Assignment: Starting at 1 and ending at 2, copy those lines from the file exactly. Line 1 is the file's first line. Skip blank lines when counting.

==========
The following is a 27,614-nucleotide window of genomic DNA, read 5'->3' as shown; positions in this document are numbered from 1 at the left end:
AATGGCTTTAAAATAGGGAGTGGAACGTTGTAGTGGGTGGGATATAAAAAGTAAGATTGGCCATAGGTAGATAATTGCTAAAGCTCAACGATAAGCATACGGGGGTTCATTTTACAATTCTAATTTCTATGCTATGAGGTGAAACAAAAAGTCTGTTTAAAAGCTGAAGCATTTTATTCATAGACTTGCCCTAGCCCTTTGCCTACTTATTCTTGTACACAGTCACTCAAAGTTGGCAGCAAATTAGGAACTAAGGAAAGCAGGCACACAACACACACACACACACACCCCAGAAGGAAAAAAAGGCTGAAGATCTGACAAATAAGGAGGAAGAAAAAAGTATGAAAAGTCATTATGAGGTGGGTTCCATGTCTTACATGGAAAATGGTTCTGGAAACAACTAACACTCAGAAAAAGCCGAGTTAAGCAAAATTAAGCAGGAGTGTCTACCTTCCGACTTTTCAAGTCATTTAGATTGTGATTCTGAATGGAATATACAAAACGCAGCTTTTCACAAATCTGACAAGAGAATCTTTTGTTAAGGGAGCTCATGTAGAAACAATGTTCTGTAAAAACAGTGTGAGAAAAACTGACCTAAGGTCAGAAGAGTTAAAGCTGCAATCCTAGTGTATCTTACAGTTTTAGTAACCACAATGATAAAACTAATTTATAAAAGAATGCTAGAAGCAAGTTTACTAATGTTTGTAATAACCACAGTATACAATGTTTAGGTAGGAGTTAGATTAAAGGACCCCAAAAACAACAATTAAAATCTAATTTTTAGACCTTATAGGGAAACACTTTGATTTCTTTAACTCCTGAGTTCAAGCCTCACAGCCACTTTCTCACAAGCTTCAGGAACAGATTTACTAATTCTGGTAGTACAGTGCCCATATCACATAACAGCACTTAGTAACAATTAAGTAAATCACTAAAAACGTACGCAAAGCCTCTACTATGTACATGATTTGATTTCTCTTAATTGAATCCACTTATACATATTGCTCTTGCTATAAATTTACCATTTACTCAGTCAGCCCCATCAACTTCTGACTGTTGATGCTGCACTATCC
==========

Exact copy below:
The following is a 27,614-nucleotide window of genomic DNA, read 5'->3' as shown; positions in this document are numbered from 1 at the left end:
AATGGCTTTAAAATAGGGAGTGGAACGTTGTAGTGGGTGGGATATAAAAAGTAAGATTGGCCATAGGTAGATAATTGCTAAAGCTCAACGATAAGCATACGGGGGTTCATTTTACAATTCTAATTTCTATGCTATGAGGTGAAACAAAAAGTCTGTTTAAAAGCTGAAGCATTTTATTCATAGACTTGCCCTAGCCCTTTGCCTACTTATTCTTGTACACAGTCACTCAAAGTTGGCAGCAAATTAGGAACTAAGGAAAGCAGGCACACAACACACACACACACACACCCCAGAAGGAAAAAAAGGCTGAAGATCTGACAAATAAGGAGGAAGAAAAAAGTATGAAAAGTCATTATGAGGTGGGTTCCATGTCTTACATGGAAAATGGTTCTGGAAACAACTAACACTCAGAAAAAGCCGAGTTAAGCAAAATTAAGCAGGAGTGTCTACCTTCCGACTTTTCAAGTCATTTAGATTGTGATTCTGAATGGAATATACAAAACGCAGCTTTTCACAAATCTGACAAGAGAATCTTTTGTTAAGGGAGCTCATGTAGAAACAATGTTCTGTAAAAACAGTGTGAGAAAAACTGACCTAAGGTCAGAAGAGTTAAAGCTGCAATCCTAGTGTATCTTACAGTTTTAGTAACCACAATGATAAAACTAATTTATAAAAGAATGCTAGAAGCAAGTTTACTAATGTTTGTAATAACCACAGTATACAATGTTTAGGTAGGAGTTAGATTAAAGGACCCCAAAAACAACAATTAAAATCTAATTTTTAGACCTTATAGGGAAACACTTTGATTTCTTTAACTCCTGAGTTCAAGCCTCACAGCCACTTTCTCACAAGCTTCAGGAACAGATTTACTAATTCTGGTAGTACAGTGCCCATATCACATAACAGCACTTAGTAACAATTAAGTAAATCACTAAAAACGTACGCAAAGCCTCTACTATGTACATGATTTGATTTCTCTTAATTGAATCCACTTATACATATTGCTCTTGCTATAAATTTACCATTTACTCAGTCAGCCCCATCAACTTCTGACTGTTGATGCTGCACTATCC